Economy

Queen’s birthday close heralds majestic falls tomorrow

Mon 13 Jun 22, 12:28pm (AEST)
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Key Points

  • Markets believe the Federal Reserve has little choice but to remain aggressive with its rate hiking regime
  • There’s mounting concern over where earnings estimates will go to from here
  • Local economists foresee the RBA hiking rate by another 50 basis points in July

After some hefty falls on US markets – felt across blue-chip industrials and technology stocks - the close of the ASX today for the Queen’s Birthday holiday may only delay what is shaping up to be an ugly open tomorrow.

The Dow Jones, NASDAQ and S&P 500 indices were down -2.73%, -3.52% and -2.73% respectively.

If the ASX/SPI 200 is any proxy, down -1.62%, investors can expect the market to reopen lower on Tuesdsay.

Is US Recession inevitable

What’s spooking the market is the expectation that the Federal Reserve (The Fed) has little choice but to remain aggressive with its rate hiking regime.

With the US having recently recorded the highest rate of inflation in 40 years – an annualised rate of 8.6% in April - investors on Wall Street expected corporate earnings to remain somewhat muted.

To make matters worse, over the last few weeks the US market believes The Fed is hell bent on hurtling the US economy into an unavoidable recession.

Interestingly, the chairman of The Fed Jerome Powell has been careful not to let the ‘R’ word slip out.

Nevertheless, there’s widespread belief that The Fed now has little choice but to push the US economy into recession in order to regain control of prices.

Earnings fears

Economists and analysts appear more comfortable with an each-way bet on The Fed’s ability to bring the US economy into a soft landing, hence resulting in a share market recovery in the second half of the year.

But there’s mounting concern over where earnings estimates will go to from here.

Anthony Saglimbene, global market strategist at Ameriprise Financial believes analysts are going to need to adjust their earnings.

“I think the market reaction to that could be a little bit more negative,” Saglimbene noted in Bloomberg.

Next hike to be higher

While The Fed has been careful to broadcast policy shifts well in advance, Barclays economists now believe the US central bank has good reason to surprise markets by hiking more aggressively than expected in June.

With bond markets now pricing in a super-sized rate hike of 75 basis points by The Fed on 15 June, Barclays has revised its forecasts accordingly.

It’s 28 years since the Fed raised rates by a similar level.

Closer to home, local economists foresee our own central bank hiking rates by another 50 basis points when it next meets in July.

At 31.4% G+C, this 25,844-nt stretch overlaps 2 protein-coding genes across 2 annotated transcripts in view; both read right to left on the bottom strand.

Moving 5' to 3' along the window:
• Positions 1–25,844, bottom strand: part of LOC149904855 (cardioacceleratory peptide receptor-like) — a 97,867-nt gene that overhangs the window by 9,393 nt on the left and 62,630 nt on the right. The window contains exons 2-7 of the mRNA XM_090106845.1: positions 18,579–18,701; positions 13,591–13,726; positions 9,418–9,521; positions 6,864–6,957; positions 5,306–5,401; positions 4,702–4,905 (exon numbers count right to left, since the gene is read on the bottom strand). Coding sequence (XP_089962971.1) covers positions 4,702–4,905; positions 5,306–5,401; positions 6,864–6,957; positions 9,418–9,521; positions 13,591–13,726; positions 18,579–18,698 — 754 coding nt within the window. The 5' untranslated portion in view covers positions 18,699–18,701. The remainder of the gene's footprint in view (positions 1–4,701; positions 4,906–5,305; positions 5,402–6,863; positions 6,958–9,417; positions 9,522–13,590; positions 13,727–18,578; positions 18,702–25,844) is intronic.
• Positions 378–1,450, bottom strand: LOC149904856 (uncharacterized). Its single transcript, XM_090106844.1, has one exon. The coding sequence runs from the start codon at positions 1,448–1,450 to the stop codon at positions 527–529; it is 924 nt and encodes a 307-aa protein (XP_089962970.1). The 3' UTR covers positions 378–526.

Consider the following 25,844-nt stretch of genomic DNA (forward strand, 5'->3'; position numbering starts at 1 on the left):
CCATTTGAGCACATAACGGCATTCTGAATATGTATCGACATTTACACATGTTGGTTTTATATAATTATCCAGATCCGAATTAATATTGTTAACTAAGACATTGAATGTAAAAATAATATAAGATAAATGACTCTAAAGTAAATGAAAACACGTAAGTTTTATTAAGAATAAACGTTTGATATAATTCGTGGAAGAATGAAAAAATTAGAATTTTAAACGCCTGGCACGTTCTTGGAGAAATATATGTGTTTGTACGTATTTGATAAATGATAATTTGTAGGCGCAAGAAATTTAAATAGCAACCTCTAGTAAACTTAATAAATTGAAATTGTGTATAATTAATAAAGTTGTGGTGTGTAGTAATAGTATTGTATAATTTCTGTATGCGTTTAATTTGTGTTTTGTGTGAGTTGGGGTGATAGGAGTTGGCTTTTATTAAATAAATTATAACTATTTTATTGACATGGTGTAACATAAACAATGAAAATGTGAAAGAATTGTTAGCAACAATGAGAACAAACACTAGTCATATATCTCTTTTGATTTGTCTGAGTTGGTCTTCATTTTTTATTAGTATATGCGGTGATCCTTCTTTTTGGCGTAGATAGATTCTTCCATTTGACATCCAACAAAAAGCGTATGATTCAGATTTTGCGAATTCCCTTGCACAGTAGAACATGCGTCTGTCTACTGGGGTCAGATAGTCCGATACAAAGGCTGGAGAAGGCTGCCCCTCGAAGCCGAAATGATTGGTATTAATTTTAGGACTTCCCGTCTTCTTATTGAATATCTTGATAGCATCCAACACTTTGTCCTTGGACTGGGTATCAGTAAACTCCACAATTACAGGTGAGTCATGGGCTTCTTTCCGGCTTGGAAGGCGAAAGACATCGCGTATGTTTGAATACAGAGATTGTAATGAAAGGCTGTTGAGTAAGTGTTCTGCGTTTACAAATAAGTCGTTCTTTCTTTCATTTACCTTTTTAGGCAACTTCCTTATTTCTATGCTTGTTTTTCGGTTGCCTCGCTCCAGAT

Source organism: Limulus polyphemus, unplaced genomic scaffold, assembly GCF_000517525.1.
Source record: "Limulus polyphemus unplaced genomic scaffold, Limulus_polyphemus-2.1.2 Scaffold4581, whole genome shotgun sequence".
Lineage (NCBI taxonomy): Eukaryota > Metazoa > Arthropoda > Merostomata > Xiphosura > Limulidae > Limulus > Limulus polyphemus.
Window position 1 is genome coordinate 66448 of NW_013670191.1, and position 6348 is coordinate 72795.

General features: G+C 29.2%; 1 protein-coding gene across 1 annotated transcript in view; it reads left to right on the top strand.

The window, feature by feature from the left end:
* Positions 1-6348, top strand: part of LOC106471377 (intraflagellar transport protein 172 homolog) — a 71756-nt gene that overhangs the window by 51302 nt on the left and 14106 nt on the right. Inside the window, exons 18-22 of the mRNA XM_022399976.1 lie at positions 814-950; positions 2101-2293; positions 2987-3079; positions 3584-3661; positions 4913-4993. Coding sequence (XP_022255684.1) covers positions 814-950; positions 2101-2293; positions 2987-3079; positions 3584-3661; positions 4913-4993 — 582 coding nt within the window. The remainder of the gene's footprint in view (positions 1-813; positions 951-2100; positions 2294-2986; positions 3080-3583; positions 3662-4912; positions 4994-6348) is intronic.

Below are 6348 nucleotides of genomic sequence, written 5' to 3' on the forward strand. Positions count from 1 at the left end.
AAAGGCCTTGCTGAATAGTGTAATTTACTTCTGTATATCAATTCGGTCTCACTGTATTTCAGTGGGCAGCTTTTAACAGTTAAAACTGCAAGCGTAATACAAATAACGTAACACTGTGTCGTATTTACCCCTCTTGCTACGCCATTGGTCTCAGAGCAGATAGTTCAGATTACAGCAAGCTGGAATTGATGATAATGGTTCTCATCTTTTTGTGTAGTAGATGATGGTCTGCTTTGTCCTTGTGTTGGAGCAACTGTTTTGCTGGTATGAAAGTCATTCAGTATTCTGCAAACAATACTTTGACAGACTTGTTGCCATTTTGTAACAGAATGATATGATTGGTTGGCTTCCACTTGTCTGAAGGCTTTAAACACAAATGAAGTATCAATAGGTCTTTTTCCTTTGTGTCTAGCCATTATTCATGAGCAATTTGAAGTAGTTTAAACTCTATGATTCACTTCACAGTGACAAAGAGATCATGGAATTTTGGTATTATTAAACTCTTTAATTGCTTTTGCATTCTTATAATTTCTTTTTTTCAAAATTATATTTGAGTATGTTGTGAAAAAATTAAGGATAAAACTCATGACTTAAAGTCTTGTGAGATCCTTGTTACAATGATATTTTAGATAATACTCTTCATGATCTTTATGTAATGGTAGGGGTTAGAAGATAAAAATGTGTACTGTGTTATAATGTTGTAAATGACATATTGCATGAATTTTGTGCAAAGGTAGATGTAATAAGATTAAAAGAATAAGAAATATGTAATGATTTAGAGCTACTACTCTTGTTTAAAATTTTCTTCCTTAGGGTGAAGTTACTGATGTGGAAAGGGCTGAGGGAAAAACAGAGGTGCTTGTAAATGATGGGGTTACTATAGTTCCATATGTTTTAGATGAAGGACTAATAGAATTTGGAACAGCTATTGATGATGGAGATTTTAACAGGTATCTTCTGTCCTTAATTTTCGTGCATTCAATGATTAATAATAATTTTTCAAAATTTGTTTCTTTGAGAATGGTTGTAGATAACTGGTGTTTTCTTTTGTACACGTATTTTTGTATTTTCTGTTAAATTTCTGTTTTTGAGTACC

Shift back to quality

Within a recent investment update, Daniel Moore portfolio manager at Investors Mutual (IML) highlighted the recent momentum shift away from speculative markets into dividend-paying defensive stocks with strong balance sheets, and good earnings fundamentals.

The fund manager is bullish on Amcor (ASX: AMC) – a core holding within its portfolio - and is impressed by the packaging company’s ability to upgrade guidance within an inflationary environment.

While Nine Entertainment (ASX: NEC) was IML’s worst performing stock for the quarter, Moore reminds investors the stock now looks incredibly cheap, trading on 6x earnings when breaking out the 60% holding it has in Domain Holdings (ASX:DHG).

Electricity price exposure

In light of heightened inflationary pressure, Macquarie recently flagged shares suspected of being most exposed to rising energy costs.

At the sector level, the broker believes those in the eye of rising energy costs are: Data centres, materials, metals and mining, food products and supermarkets, oil refiners, telcos, casinos and REITs.

While Boral (ASX: BLD) and Coles (ASX: COL) may not be as susceptible to the impacts as others, Macquarie reminds investors that NextDC’s (ASX: NXT) earnings per share (EPS) is highly sensitive to electricity prices due to its power-hungry data centres.

Written By

Mark Story

Editor

Mark is an investigative financial journalist and editor who started his career working for Marathon Oil in London. He has a degree in politics/economics and a diploma in journalism. Mark has worked on 70-plus newspapers and financial publications across Australia, NZ, the US, and Asia including: The Australian Financial Review, Money Magazine, Australian Property Investor and Finance Asia. Mark is passionate about improving the financial literacy of all Australians through the highest quality content. Email Mark at [email protected].

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